With Martin Luther King the process for me was like a slow drumbeat. As I grew into adulthood it became clear to me that Dr. King challenging insurmountable forces was nothing short of breathtaking. In the 1960’s day after day, month after month reports of civil rights marches, protests, denial of rights, and killing was a numbing process. I watched on TV the August 1963 March on Washington and listened closely to the flourishing rhetoric of Dr. King at the Lincoln Memorial. And later I understood more about his other speeches and read his writings about justice in the United States. My effort with this novel brings Patch to the truth about Dr. King’s death.
I did not fully comprehend the true nature of the RFK and MLK assassinations. That began in college with Mark Lane speaking at UMASS Amherst. I have detailed the assassinations in the Patch Kincaid Series with research meshed within a story narrative as seen through Patch’s perspective. One prevalent emotion persists, especially after wading knee deep into the history. That emotion is anger. And that emotion will someday depart in peace.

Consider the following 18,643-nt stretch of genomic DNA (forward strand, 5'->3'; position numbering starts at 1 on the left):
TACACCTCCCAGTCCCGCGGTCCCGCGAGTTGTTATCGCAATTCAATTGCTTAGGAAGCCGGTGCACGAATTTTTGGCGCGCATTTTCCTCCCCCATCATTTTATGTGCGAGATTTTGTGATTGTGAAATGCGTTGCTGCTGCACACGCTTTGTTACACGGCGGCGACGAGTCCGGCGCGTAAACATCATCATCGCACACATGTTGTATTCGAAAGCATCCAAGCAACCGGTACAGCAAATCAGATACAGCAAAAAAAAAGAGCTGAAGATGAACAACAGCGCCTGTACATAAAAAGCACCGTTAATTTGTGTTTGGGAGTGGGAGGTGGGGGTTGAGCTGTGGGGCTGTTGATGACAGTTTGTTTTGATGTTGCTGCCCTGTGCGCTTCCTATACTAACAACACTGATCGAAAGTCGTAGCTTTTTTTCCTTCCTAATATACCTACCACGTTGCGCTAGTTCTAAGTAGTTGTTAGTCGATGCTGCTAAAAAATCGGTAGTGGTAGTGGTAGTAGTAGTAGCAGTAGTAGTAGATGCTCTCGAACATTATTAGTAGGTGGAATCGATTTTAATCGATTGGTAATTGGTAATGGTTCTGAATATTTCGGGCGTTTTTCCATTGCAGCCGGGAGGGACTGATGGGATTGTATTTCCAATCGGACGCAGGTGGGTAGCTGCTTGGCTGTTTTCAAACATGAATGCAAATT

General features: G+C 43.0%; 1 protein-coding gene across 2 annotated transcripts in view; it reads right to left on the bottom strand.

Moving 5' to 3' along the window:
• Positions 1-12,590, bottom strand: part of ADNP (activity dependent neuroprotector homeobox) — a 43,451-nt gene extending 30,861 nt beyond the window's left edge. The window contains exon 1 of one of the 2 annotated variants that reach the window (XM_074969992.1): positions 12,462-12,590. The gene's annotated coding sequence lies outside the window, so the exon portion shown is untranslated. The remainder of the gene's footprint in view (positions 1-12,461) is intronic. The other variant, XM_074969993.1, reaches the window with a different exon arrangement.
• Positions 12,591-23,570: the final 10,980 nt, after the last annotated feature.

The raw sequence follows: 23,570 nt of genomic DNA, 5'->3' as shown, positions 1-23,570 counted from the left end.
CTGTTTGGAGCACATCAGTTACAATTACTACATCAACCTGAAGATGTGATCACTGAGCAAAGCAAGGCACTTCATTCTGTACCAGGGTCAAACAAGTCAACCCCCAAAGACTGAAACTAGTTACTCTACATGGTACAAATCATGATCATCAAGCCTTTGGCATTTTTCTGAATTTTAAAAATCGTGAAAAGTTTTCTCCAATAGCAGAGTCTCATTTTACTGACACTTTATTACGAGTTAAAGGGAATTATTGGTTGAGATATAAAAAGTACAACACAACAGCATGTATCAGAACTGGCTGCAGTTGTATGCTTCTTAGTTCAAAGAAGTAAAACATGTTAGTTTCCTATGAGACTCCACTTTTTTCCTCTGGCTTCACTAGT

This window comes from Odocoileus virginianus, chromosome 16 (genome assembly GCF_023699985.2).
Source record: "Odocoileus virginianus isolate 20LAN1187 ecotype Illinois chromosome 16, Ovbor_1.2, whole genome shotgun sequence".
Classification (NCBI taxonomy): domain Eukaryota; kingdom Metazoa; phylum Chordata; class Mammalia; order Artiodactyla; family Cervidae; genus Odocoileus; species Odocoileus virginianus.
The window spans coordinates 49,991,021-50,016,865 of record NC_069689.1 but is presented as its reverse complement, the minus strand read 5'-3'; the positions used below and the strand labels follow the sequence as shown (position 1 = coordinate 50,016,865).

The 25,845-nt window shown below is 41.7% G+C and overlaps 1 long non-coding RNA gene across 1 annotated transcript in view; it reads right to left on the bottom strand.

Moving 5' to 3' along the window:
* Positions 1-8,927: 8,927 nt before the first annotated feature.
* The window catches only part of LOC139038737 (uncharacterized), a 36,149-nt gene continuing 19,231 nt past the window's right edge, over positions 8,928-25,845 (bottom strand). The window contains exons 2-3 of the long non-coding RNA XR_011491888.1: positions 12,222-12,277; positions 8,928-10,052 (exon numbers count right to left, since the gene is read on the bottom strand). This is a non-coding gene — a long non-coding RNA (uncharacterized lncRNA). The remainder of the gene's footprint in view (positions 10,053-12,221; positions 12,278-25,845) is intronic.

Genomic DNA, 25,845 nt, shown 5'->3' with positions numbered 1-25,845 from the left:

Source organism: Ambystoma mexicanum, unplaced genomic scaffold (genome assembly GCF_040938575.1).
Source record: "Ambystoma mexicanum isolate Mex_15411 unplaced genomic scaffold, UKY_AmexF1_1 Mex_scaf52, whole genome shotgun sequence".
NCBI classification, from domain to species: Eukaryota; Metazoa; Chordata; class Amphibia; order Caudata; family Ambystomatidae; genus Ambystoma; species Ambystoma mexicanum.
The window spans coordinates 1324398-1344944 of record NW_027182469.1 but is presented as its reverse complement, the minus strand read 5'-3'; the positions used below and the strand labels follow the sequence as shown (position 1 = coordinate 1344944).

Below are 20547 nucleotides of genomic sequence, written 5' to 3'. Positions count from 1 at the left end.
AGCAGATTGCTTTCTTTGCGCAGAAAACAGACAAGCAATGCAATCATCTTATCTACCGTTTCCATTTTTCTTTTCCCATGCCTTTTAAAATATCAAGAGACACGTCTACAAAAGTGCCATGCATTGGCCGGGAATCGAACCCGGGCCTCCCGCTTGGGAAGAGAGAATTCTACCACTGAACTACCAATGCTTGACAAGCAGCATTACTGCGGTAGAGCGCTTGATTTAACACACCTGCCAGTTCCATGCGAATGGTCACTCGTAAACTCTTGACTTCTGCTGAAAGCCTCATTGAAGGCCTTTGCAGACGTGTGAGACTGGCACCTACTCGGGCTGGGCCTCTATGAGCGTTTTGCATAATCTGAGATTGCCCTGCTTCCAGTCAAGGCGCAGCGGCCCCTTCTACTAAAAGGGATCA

Love is Strange is a song written by Bo Diddley and most known by Mickey and Sylvia’s rendition, although I like Buddy Holly’s 1957 recording. And love is strange. It was most difficult to bring Natalie and Patch together in a credible fashion. Patch still had hopes of returning to Apex Junction to Shari and the boys. I was constantly searching for an opportunity to bring them together as the story progressed and even feared I wouldn’t be able to posit their relationship. Ah, but I found a way. And what developed was exactly what the novel and Patch and Natalie’s own journeys required.
I did not fully absorb when I first heard that someone in my town had been killed in Vietnam. In the mid-sixties we used to play touch football on the street, holding up the game every time a car went by. Today that game would be impossible with the traffic. When we got a game going one of the kids just down the street would somehow show up. I just remember his smile and friendly attitude and he could catch the damn ball! Like many of my generation, he was one of many African Americans drafted to fight ten thousand miles away for a spurious cause. I never saw him again -the kid with the smile who could catch the ball. He left for Vietnam with that smile and was returned to the United States in a body bag.
He’s buried in Arlington and is commemorated in the final Patch book in Vietnam and later in the book. Writing these scenes was not easy and the audio required many takes. Rest in peace.
Robert P. Fitton
We had no cameras
To shoot the landscape
We passed the hash pipe
And played our Doors tapes
And it was dark
So dark at night
And we held on to each other
Like brother to brother
We promised our mothers we’d write
And we would all go down together
We said we’d all go down together
Yes we would all go down together
From Goodnight Saigon